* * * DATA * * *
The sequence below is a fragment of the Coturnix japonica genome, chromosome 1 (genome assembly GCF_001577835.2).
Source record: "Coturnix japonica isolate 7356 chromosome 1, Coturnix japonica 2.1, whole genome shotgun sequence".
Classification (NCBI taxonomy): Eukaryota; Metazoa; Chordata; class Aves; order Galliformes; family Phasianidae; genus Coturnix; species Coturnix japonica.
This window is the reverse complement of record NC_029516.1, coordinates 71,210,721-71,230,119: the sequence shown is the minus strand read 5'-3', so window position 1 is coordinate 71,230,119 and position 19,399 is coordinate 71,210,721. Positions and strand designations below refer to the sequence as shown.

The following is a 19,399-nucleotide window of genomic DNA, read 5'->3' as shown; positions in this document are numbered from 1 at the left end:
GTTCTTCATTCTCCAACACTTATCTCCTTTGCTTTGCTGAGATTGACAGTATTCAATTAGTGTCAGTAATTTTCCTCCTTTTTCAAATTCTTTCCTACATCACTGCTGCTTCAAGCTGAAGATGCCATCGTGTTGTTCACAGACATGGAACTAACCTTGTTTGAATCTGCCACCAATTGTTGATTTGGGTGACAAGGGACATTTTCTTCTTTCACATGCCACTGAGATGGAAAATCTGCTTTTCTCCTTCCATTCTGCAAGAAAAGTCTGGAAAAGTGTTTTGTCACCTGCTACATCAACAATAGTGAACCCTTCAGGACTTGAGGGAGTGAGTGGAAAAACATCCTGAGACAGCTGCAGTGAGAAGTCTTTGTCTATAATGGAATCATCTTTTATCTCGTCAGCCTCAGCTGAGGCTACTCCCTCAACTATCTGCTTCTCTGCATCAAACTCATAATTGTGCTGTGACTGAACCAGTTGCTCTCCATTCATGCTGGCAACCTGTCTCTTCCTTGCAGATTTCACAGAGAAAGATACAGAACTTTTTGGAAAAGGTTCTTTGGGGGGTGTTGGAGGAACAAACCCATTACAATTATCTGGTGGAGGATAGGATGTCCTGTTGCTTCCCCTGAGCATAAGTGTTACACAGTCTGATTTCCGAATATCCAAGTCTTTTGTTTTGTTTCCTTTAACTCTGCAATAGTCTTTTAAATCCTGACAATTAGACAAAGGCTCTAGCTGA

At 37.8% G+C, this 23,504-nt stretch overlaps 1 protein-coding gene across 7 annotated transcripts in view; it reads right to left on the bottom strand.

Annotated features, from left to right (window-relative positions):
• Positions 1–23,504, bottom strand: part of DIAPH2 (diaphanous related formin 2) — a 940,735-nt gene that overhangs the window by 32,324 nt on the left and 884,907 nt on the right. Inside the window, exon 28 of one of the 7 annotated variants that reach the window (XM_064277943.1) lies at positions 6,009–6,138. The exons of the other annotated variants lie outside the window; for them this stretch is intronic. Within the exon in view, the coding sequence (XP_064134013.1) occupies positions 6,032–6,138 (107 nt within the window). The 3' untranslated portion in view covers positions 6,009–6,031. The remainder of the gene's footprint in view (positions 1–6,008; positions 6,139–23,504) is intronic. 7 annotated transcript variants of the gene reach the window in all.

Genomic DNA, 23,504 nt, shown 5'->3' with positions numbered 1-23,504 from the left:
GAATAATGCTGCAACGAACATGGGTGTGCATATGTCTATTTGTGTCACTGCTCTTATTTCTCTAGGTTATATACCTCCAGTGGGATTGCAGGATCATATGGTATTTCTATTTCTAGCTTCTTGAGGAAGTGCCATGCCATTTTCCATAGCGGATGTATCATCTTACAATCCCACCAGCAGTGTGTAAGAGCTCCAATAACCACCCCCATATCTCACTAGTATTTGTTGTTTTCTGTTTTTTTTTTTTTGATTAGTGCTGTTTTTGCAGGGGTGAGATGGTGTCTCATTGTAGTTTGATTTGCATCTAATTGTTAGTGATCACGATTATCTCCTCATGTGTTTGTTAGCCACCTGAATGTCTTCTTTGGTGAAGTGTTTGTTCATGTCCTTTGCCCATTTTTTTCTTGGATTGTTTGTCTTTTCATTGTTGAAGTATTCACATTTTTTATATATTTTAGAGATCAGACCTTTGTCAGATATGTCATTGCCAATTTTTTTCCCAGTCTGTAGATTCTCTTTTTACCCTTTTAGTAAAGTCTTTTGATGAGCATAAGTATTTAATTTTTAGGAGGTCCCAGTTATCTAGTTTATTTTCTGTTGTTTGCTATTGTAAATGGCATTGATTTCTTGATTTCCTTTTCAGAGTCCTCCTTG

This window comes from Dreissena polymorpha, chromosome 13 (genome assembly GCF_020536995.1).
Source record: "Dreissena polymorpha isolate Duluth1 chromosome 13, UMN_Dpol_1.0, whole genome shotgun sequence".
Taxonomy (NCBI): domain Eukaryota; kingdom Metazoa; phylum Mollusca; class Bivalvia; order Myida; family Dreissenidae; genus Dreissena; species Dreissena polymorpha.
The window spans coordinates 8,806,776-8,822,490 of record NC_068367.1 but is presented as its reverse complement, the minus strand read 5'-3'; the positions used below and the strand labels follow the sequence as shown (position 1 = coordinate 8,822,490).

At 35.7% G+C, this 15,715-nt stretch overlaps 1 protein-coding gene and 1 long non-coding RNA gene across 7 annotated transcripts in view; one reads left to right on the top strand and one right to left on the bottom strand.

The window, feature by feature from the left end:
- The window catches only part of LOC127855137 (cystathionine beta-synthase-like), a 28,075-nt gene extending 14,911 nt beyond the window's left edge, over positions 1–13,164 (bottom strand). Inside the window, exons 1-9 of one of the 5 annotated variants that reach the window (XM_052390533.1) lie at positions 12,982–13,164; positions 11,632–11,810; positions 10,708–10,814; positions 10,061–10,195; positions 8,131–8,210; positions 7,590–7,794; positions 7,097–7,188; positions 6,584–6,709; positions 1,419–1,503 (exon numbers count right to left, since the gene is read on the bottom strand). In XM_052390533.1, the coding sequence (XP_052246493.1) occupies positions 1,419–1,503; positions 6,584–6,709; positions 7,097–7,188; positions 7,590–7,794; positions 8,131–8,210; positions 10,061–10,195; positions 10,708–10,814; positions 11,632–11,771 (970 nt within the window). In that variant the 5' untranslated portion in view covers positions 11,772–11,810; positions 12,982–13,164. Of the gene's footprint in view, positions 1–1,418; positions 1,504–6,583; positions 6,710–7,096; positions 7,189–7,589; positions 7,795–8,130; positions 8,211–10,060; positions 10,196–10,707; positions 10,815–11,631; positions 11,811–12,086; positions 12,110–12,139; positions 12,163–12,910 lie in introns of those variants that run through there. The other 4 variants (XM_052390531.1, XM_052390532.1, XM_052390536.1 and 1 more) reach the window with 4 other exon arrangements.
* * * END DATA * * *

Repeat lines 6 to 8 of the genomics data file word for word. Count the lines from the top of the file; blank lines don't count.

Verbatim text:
GTTCTTCATTCTCCAACACTTATCTCCTTTGCTTTGCTGAGATTGACAGTATTCAATTAGTGTCAGTAATTTTCCTCCTTTTTCAAATTCTTTCCTACATCACTGCTGCTTCAAGCTGAAGATGCCATCGTGTTGTTCACAGACATGGAACTAACCTTGTTTGAATCTGCCACCAATTGTTGATTTGGGTGACAAGGGACATTTTCTTCTTTCACATGCCACTGAGATGGAAAATCTGCTTTTCTCCTTCCATTCTGCAAGAAAAGTCTGGAAAAGTGTTTTGTCACCTGCTACATCAACAATAGTGAACCCTTCAGGACTTGAGGGAGTGAGTGGAAAAACATCCTGAGACAGCTGCAGTGAGAAGTCTTTGTCTATAATGGAATCATCTTTTATCTCGTCAGCCTCAGCTGAGGCTACTCCCTCAACTATCTGCTTCTCTGCATCAAACTCATAATTGTGCTGTGACTGAACCAGTTGCTCTCCATTCATGCTGGCAACCTGTCTCTTCCTTGCAGATTTCACAGAGAAAGATACAGAACTTTTTGGAAAAGGTTCTTTGGGGGGTGTTGGAGGAACAAACCCATTACAATTATCTGGTGGAGGATAGGATGTCCTGTTGCTTCCCCTGAGCATAAGTGTTACACAGTCTGATTTCCGAATATCCAAGTCTTTTGTTTTGTTTCCTTTAACTCTGCAATAGTCTTTTAAATCCTGACAATTAGACAAAGGCTCTAGCTGA

At 37.8% G+C, this 23,504-nt stretch overlaps 1 protein-coding gene across 7 annotated transcripts in view; it reads right to left on the bottom strand.

Annotated features, from left to right (window-relative positions):